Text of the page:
Weekly Nature Watch

Country View 17.10.14

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"Let me out of here!" That seemed to be the demand when, several years ago, I was called to one of our local police stations to try and catch a fox which had been brought in by a passing motorist, apparently unconscious, having been hit by a car. It certainly was not comatoze by the time I arrived, for it had recovered consciousness and finding itself locked in a cell, was venting its displeasure in no uncertain terms. It clearly was not enjoying the experience! As far as I could tell, it was intact, with no permanent physical damage and no broken bones but judging by its reaction when I entered the cell, human beings (and presumably their conveyances) were definitely not its favourite things!

This apprehension was certainly clear during the ensuing forty minutes or so. In company with the resident police constable, by now rather concerned about the rapidly deteriorating state of his cell, which had been appropriately decorated by its incumbent, we endeavoured to take the said fox into and then out of custody. Eventually, we managed to apprehend the culprit and consign it to the ‘pet carrier’ but not without something of a struggle. I had taken the precaution of wearing a heavy pair of gauntlets but when at last I managed to get hold of the beast, he left his mark. Indeed, I still bear the mark – an indentation - on my hand where one of his lethal incisors got through the thick leather of the gauntlet.

I can have no complaints about this for the fox must have been utterly terrified to wake up from its mini coma and find itself in the confines of a police cell. It was literally, a fox with a sore head. And as we endeavoured to catch it, naturally it reacted to what it could only translate as aggression on our part. We knew we were trying to help the beast; the beast didn’t understand our concern for it and probably thought we were threatening its life and thus as might be expected, it defended itself, using every trick in the book to evade us and fighting back … with a vengeance!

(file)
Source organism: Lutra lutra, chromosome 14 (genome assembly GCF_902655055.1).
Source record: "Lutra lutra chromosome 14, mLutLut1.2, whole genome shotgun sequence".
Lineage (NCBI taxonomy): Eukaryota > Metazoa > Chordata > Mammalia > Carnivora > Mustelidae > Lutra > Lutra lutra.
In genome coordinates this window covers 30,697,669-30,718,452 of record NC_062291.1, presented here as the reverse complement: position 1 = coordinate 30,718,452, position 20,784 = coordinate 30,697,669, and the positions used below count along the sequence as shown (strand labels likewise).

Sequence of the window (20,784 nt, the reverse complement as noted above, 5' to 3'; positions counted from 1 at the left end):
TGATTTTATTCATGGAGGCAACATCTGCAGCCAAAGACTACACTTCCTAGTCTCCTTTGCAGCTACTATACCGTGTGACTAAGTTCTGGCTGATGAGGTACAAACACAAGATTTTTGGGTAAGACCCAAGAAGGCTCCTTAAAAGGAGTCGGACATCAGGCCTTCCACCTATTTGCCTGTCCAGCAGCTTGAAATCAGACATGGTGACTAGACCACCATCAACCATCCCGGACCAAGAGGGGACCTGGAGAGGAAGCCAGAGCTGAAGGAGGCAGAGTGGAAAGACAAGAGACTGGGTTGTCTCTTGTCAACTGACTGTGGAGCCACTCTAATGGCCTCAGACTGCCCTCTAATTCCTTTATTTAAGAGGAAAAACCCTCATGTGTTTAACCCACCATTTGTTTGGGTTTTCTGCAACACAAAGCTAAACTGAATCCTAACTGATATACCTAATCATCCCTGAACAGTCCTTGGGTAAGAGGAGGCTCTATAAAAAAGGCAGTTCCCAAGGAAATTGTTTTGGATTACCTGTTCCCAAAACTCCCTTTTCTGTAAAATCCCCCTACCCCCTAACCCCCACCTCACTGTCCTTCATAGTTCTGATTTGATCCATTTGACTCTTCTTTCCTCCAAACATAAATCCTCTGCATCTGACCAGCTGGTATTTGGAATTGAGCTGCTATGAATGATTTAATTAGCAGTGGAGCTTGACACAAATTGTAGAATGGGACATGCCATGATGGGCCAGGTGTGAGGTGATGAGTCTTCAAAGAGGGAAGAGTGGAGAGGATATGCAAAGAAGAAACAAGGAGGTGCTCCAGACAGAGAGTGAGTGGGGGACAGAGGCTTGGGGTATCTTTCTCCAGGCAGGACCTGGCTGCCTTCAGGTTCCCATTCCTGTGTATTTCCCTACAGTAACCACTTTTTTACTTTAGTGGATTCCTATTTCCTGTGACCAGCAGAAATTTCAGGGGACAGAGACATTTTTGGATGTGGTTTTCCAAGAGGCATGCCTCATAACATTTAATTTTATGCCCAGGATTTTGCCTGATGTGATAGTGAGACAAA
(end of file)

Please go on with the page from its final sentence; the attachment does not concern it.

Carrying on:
The final act in this short lived drama was the easy bit as I drove out to the edge of the forest near which he had been found and quietly opened the box to release him. He departed at first like a bullet from a gun, ran up the hill into the forest before pausing for a moment, looking back and staring at me for a few moments, before finally making good his escape. Fancifully, as far as I was concerned, for a fleeting moment as he glanced back, he seemed to be signifying his thanks for giving him a second chance in life!

I am sure some readers may feel that we should have despatched the animal, for few creatures are quite so universally tarred with ‘the villain’s’ brush. Foxes in many minds are simply bad, just as a few hundred years ago in this airt, the wolf was the villain of the peace as I guess it still is in many other parts of the world. I read recently that wolves had been seen a mere forty miles from Paris, a fact that probably re-awakened in the minds of some citizens, thoughts of Mademoiselle Red Riding Hood for instance. And shepherds in several alpine parts of Europe, are voicing their concern about the predation on sheep by wolves, which they claim is becoming more and more commonplace.